Thursday, 17 December, 2009 | 14:00 | Defense - PhD

Jana Krajčová: “Anti-Corruption Mechanisms in Economic Models of Corruption”

Dissertation Committee:
Andreas Ortmann (chair)
Libor Dušek
Junghun Cho
Peter Katuščák



This dissertation consists of three chapters that, theoretically and experimentally, address the effectiveness of anti-corruption mechanisms.

In the first chapter, I analyze the effects of monitoring on an agent's incentives in a two-period principal-agent model in which the agent decides on his effort and corruptibility. The agent's type and strategy are unknown to the principal. I compare incentive-compatible wages under three different scenarios: 1) the principal does not monitor and only observes output; 2) the principal monitors the agent's effort choice; and 3) the principal monitors the agent's corruptibility. I find that monitoring of effort improves the sorting of types but it might also give the agent more incentive to be corrupt. Monitoring of corruption does not improve the sorting of types but it negatively affects the agent's incentive to be corrupt.

In the second and in the third chapter I analyze experimentally how promising as anti-corruption measures leniency policies really are. Buccirossi and Spagnolo (2006) had conjectured, based on theoretical work, that ill-designed legal environments might, in fact, produce results that contradict the intentions of the designers of the leniency policies. And, indeed, I demonstrate, for the first time as far as I know, that real-world subjects understand and use ill-designed legal environments to enforce occasional corrupt transactions.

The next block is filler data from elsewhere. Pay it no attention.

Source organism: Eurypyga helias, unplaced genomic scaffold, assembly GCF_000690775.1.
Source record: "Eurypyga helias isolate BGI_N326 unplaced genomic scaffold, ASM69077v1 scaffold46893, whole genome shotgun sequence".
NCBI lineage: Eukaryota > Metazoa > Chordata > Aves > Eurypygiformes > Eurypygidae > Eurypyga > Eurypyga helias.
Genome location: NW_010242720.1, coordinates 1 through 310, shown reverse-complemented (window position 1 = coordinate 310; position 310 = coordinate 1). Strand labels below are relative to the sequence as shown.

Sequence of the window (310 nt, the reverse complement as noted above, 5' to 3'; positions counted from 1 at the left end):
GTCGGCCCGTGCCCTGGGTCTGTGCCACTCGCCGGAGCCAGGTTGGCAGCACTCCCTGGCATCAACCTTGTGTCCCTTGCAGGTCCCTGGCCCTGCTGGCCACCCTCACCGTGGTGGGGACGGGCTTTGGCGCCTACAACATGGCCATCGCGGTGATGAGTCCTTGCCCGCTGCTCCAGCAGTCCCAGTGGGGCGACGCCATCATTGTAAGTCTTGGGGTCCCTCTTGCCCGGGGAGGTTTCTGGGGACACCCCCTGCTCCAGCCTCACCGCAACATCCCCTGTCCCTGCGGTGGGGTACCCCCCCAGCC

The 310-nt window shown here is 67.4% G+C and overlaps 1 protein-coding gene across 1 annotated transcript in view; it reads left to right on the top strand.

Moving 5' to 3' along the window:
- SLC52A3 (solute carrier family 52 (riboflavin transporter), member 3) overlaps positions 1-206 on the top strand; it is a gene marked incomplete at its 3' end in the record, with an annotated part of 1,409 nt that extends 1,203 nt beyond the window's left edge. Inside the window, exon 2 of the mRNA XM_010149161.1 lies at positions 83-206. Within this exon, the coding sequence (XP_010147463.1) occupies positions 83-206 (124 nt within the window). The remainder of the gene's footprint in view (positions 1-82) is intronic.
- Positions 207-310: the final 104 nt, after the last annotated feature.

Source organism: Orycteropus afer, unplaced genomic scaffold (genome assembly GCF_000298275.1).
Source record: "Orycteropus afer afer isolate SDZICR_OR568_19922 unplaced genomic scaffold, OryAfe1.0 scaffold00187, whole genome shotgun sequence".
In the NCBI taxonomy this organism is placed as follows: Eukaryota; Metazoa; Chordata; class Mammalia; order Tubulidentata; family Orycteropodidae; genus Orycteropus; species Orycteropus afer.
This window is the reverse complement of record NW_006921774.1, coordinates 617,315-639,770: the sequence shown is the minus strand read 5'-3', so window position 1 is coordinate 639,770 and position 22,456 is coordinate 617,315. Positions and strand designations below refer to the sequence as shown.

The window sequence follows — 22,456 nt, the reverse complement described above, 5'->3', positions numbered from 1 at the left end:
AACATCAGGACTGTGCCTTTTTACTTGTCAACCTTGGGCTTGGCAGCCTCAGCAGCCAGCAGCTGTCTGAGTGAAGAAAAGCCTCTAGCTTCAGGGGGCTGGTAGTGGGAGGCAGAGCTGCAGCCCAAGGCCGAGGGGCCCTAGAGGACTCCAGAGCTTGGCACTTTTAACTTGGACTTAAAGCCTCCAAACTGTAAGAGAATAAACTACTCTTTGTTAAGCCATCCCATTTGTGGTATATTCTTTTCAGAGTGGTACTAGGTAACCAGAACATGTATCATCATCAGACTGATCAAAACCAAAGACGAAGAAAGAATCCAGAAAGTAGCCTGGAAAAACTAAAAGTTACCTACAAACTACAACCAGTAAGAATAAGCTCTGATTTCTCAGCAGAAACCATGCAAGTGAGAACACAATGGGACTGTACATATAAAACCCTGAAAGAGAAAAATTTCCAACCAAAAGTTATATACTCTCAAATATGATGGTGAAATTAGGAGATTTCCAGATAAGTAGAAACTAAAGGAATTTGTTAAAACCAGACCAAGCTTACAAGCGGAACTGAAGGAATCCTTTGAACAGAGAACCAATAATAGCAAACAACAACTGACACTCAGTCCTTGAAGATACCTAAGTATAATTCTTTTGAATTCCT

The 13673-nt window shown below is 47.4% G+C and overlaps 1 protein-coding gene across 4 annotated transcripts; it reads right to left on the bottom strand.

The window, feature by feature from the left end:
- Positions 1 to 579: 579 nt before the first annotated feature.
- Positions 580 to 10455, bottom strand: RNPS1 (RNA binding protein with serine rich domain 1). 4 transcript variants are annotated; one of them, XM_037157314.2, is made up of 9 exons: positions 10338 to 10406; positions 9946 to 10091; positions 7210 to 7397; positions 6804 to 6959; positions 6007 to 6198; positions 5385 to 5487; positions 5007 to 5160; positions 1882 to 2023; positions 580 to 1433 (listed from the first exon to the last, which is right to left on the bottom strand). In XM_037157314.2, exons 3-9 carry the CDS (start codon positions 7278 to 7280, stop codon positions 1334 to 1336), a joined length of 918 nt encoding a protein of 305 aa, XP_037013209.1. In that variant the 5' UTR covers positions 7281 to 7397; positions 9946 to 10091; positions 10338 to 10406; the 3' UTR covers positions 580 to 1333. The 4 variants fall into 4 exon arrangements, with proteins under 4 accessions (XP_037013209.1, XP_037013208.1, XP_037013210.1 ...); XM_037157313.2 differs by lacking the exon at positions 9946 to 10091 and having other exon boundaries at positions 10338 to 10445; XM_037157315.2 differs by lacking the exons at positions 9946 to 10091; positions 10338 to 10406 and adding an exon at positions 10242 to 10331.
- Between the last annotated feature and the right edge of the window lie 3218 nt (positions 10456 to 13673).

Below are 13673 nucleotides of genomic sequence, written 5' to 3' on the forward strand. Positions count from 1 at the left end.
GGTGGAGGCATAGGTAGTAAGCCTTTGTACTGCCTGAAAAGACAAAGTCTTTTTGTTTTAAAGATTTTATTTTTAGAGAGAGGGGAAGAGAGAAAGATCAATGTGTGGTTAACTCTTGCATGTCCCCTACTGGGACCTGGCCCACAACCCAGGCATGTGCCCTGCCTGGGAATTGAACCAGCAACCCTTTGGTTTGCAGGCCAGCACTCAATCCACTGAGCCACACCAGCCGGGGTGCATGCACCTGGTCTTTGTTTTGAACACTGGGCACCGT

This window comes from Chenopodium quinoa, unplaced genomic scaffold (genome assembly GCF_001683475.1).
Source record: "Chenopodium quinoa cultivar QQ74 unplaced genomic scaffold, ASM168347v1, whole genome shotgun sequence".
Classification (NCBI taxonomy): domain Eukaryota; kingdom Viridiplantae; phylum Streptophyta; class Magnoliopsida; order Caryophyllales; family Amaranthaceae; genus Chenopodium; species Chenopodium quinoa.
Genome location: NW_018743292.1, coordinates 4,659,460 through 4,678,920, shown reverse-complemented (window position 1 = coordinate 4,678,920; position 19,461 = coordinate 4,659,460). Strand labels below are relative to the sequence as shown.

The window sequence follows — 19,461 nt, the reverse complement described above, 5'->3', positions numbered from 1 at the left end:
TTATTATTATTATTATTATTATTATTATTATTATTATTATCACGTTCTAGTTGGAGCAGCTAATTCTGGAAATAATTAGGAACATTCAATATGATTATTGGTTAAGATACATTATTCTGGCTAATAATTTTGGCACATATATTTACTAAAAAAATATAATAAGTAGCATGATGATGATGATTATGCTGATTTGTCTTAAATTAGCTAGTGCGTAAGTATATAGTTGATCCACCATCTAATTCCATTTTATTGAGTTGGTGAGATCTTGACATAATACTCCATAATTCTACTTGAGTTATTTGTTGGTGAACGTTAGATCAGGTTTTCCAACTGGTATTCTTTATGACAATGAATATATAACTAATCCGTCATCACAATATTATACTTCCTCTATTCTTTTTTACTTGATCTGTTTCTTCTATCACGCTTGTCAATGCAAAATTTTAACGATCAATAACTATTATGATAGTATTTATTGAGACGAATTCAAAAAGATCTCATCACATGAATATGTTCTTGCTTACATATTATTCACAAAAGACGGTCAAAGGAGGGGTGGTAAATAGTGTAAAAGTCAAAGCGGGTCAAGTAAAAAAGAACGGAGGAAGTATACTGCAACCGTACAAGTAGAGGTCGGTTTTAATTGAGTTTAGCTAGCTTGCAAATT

In the second chapter, I analyze also subjects' sensitivity to a parametric change that does not affect the prediction of a generalized Buccirossi and Spagnolo model. I find that increasing the value of an illegal transaction to a briber and reducing the penalties to both culprits leads to more bribes being paid but does not affect the cooperation of the bribee. My data also suggest that trust and preferences towards others might play a role.

In the third chapter, which is a joint work with Andreas Ortmann, we study the effects of loaded instructions in the generalized Buccirossi and Spagnolo's model. We find a strong gender effect: men and women react differently to real-world framing. The treatment effect becomes significant once we allow for gender-specific coefficients. This chapter contributes to the (small) literature on experimental tests of (anti-)corruption measures and adds evidence to the (mixed) results on gender effects and the on-going discussion on the need for socio-demographic controls.

Both experimental chapters provide a testbed for the testing of anti-corruption measures.

Full Text: “Anti-Corruption Mechanisms in Economic Models of Corruption” by Jana Krajčová